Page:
ILLINOIS APPELLATE COURT SECOND DISTRICT JUDGMENT AFFIRMED.
OPINION FILED FEBRUARY 8, 1979.
THE PEOPLE OF THE STATE OF ILLINOIS, PLAINTIFF-APPELLEE,
BOBBY JEAN WILLIAMS, DEFENDANT-APPELLANT.
APPEAL from the Circuit Court of Kane County; the Hon. RICHARD
WEILER, Judge, presiding.
MR. JUSTICE SEIDENFELD DELIVERED THE OPINION OF THE COURT:
Rehearing denied March 19, 1979.
Defendant appeals from an order denying her petition for a discharge from an extradition warrant which was based on the charge that she was a fugitive from justice. (Ill. Rev. Stat. 1975, ch. 60, par. 30.) Defendant contends that she may not be considered a fugitive from justice in another State under the Extradition Act since the offense which amounts to a violation of probation in the demanding State was committed outside that State. She also contends that in any event the misstatement in the Governor's demand for extradition that the offense was committed while defendant was within the demanding State is a substantial defect sufficient for discharge.
On February 22, 1977, an information was filed in Kane County charging that defendant had committed the offense
"of Fugitive from Justice (Felony, in violation of Chapter 60, Section 30, of the Illinois Revised Statutes, as amended, in that, defendant after having been charged in Tuscaloosa County, State of Alabama with a probation violation and Grand Larceny, a certified copy of said charges is attached to, incorporated in and made a part of this complaint by reference thereto, she did flee the State of Alabama with the intent to avoid prosecution."
Defendant was arrested on this charge and admitted to bond. On March 22, 1977, the Governor of Alabama forwarded extradition papers including warrants charging defendant with the crime of violation of probation; an application for extradition stating that subsequent to being placed on probation for a period of five years in Alabama with inactive supervision to be exercised by Illinois authority she was arrested for theft and possession of marijuana "for which crime she was convicted and sentenced by Illinois authorities." Proof of defendant's original conviction for grand larceny in Alabama was also attached; as well as proof of defendant's violation of probation and the judgment revoking probation.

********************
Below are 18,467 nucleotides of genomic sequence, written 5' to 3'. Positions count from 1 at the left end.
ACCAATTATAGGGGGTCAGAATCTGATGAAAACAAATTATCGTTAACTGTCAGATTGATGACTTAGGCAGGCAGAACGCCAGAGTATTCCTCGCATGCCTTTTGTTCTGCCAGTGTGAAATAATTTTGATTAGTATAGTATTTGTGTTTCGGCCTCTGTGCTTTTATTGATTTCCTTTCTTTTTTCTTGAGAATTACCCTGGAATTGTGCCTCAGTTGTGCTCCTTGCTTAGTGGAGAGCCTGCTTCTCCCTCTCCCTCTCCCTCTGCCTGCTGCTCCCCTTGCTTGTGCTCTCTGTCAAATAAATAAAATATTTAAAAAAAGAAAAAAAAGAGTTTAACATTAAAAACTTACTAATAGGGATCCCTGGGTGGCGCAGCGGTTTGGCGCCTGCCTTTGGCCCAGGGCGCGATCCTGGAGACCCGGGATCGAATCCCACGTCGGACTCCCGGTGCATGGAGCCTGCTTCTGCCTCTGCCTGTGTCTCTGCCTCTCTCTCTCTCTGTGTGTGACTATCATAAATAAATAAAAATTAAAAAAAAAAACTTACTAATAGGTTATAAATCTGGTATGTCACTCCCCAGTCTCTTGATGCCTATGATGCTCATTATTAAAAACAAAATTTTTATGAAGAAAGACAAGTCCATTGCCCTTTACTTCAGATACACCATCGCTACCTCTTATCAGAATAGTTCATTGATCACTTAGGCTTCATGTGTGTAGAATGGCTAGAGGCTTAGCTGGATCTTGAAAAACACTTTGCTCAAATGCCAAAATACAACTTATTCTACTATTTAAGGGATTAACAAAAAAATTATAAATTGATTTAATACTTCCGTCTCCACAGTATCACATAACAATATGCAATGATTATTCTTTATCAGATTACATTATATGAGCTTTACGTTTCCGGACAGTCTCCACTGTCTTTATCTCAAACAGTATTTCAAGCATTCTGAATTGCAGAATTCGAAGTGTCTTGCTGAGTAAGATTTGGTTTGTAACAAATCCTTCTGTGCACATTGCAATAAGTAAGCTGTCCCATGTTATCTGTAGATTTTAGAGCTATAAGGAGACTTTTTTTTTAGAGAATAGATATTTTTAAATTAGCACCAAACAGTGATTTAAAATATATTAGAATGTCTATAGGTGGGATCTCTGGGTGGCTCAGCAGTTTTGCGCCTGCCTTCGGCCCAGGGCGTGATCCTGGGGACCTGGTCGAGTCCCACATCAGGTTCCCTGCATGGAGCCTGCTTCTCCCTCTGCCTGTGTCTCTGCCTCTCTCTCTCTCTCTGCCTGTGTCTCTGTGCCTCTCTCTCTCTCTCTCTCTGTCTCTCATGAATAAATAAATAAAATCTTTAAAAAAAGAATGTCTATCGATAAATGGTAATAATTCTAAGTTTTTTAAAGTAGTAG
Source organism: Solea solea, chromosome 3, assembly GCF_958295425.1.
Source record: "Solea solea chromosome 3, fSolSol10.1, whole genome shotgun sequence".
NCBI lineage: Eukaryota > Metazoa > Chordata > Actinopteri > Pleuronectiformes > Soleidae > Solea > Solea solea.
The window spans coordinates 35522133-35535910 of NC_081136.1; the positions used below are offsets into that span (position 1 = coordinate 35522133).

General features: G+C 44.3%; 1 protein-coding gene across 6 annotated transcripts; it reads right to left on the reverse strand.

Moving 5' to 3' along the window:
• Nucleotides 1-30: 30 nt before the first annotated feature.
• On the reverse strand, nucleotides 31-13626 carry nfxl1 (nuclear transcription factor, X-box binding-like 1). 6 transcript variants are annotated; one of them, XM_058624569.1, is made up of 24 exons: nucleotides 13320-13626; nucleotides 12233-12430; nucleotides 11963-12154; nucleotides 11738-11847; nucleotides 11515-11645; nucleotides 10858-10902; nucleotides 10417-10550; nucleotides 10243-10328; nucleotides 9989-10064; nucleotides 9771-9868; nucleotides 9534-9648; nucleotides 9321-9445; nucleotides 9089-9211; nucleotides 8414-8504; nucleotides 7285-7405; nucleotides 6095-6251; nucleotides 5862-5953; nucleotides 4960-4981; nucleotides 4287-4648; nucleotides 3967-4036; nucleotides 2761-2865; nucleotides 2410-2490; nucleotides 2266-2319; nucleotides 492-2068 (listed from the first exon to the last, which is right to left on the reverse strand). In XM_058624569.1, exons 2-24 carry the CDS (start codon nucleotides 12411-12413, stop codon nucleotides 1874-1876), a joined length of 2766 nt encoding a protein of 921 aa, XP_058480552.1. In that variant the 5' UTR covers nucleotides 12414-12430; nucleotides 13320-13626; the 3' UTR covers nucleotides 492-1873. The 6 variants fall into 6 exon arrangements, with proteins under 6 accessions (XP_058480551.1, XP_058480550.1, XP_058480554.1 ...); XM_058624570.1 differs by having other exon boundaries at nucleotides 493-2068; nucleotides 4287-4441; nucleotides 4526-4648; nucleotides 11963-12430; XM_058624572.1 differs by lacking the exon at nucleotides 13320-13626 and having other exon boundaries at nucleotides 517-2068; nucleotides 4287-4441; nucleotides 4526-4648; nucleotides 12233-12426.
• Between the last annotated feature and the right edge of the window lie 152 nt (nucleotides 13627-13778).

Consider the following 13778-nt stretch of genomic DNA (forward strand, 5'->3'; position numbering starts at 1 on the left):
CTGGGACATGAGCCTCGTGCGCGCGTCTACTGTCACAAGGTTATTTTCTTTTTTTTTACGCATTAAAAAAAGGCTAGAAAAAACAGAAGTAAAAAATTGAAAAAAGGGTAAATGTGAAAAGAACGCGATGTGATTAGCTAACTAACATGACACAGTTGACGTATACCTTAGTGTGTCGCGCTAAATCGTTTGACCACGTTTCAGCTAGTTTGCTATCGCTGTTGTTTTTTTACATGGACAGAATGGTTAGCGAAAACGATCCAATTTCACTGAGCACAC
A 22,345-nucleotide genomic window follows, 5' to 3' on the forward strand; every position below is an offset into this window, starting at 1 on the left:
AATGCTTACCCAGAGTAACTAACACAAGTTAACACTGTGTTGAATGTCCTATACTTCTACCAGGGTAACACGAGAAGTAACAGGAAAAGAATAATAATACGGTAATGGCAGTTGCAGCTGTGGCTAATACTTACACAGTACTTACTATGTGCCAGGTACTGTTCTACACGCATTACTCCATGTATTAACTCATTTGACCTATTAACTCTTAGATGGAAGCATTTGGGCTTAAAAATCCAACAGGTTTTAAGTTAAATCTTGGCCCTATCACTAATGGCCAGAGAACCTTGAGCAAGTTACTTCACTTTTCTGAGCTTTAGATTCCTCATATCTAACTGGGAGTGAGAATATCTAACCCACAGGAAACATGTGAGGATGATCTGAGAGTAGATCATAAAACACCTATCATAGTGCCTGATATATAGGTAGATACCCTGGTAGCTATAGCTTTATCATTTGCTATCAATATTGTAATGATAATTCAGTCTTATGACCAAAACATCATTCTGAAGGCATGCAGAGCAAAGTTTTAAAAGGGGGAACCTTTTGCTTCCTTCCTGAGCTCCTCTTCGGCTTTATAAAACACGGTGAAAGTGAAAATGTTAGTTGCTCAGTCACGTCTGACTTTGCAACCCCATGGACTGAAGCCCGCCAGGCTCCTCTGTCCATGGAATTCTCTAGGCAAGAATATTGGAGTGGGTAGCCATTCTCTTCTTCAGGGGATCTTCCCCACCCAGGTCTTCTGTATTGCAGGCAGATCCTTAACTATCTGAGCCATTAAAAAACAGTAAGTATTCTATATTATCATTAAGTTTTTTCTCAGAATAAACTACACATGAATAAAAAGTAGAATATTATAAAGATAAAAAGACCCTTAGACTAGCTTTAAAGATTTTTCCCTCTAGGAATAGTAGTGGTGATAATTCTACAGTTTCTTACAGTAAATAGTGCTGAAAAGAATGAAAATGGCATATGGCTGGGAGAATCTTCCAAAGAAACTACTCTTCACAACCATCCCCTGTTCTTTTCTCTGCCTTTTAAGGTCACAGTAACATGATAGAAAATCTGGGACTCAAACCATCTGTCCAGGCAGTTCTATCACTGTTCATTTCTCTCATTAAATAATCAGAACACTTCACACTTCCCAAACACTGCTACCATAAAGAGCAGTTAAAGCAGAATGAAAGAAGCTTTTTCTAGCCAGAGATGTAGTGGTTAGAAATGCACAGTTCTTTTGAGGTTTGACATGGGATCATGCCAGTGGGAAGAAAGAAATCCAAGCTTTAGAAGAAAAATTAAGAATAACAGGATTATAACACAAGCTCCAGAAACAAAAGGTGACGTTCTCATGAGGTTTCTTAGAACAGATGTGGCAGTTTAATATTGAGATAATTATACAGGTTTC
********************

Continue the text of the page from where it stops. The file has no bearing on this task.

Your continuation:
Defendant filed a "PETITION FOR HEARING" on April 18, 1977, charging, among other things, that the restraint of the defendant on bond was illegal in that the papers on which the warrants were issued were insufficient since defendant was not present in the State of Alabama on February 22, 1977, when the offense alleged to be a violation of probation was committed, denied fleeing from the State of Alabama and charged that the warrant issued by the Governor of Illinois was therefore void. Her petition and prayer for discharge was denied after an evidentiary hearing from which defendant has appealed.
In the evidentiary hearing defendant testified that she was found guilty of the offense of grand larceny in Alabama in 1974 but claims that she was never informed by the judge that she was being placed on probation. She said that the public defender told her that she had to leave the State of Alabama and she was not to return to the State. She testified that she went to live in Chicago and never returned to the State of Alabama after being told to leave in April 1974. She had never been on probation prior to the incident in Alabama, but admitted that since returning to Illinois she had been placed on probation in this State.
The Uniform Criminal Extradition Act encompasses these circumstances:
"The Governor of this State may also surrender, on demand of the Executive Authority of any other state, any person in this State charged in such other state * * * with committing an act in this State, or in a third state, intentionally resulting in a crime in the state whose Executive Authority is making the demand." Ill. Rev. Stat. 1975, ch. 60, par. 23.